As energy investors are aware, shares of Halliburton (HAL) have been trading near historically low valuations for much of the recent past. I have largely dismissed the discount as being merely a consequence of having a huge amount of U.S. government business due to the Iraq war. Once that is over, or as soon as the Bush Administration was out of office, my thinking went that huge no-bid contracts allowing the company to charge the government anything they wanted would vanish, and Halliburton’s financial performance would lag. Hence, the stock is discounting this reality in the marketplace.
With the Halliburton spin-off of its KBR (KBR) subsidiary, all of the sudden we have the division with much of the Iraq war criticism tied to it trading on its own. After Halliburton disperses its majority stake to shareholders, Halliburton will look a lot more like a leading oil services company, and much less like a company being propped up by the Bush Administration, and more specifically, former CEO Dick Cheney. Interestingly, in 2006 KBR represented 43% of sales for HAL, but only 7% of operating income.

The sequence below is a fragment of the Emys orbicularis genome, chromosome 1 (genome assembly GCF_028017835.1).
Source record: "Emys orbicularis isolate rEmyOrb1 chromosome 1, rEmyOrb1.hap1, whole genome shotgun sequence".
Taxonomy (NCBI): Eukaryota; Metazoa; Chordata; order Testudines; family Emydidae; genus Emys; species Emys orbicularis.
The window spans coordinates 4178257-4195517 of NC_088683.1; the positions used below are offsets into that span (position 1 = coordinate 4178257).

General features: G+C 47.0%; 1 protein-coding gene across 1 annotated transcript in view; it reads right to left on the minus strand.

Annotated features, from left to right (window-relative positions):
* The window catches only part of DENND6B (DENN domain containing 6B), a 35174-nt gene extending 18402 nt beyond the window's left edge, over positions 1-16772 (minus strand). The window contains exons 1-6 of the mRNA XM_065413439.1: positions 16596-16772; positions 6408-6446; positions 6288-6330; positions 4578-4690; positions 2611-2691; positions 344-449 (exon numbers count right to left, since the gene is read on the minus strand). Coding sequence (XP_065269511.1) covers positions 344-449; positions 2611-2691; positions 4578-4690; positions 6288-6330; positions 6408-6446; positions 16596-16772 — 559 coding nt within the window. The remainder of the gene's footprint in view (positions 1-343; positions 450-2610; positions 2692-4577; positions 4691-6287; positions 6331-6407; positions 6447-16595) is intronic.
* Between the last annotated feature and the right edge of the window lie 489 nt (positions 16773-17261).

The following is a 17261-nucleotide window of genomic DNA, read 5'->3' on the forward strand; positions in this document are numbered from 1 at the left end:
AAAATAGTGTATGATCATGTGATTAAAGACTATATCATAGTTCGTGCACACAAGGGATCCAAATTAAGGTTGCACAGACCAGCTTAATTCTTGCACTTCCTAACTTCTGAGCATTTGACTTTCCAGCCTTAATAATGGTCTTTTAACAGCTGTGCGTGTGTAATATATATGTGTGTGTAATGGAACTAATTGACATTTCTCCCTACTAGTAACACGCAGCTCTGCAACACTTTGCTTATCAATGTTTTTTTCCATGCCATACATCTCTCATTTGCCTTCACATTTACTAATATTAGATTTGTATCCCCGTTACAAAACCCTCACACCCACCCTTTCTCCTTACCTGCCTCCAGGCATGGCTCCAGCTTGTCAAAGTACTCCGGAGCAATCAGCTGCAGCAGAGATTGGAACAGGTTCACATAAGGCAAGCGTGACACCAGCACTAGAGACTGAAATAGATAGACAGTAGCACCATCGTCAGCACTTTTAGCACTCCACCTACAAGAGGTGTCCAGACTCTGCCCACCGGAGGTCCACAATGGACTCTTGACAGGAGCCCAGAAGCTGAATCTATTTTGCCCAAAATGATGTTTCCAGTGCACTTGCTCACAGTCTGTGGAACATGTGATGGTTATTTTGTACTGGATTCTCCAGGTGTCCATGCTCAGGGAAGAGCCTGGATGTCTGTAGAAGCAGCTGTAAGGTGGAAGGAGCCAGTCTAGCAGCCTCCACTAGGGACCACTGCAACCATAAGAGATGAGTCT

The KBR-free Halliburton would once again be a good comparable for Schlumberger (SLB), the other large services company that, before the war in Iraq, traded very similarly on Wall Street. With such a scenario unfolding, there might not be a good reason to have a such a wide valuation disparity between the two largest energy services firms.
Both stocks have similar dividend yields of around 1% per year. HAL trades at 12.3 times 2007 profit forecasts, versus 16.8 times for Schlumberger. As much as I wanted to come to another conclusion, based on political views of the Iraq war, I must admit that the stock is cheap. A purely long play on HAL, or a paired trade with a short Schlumberger position to play a possible narrowing of the valuation gap, could be attractive.
Full Disclosure: No positions in the companies mentioned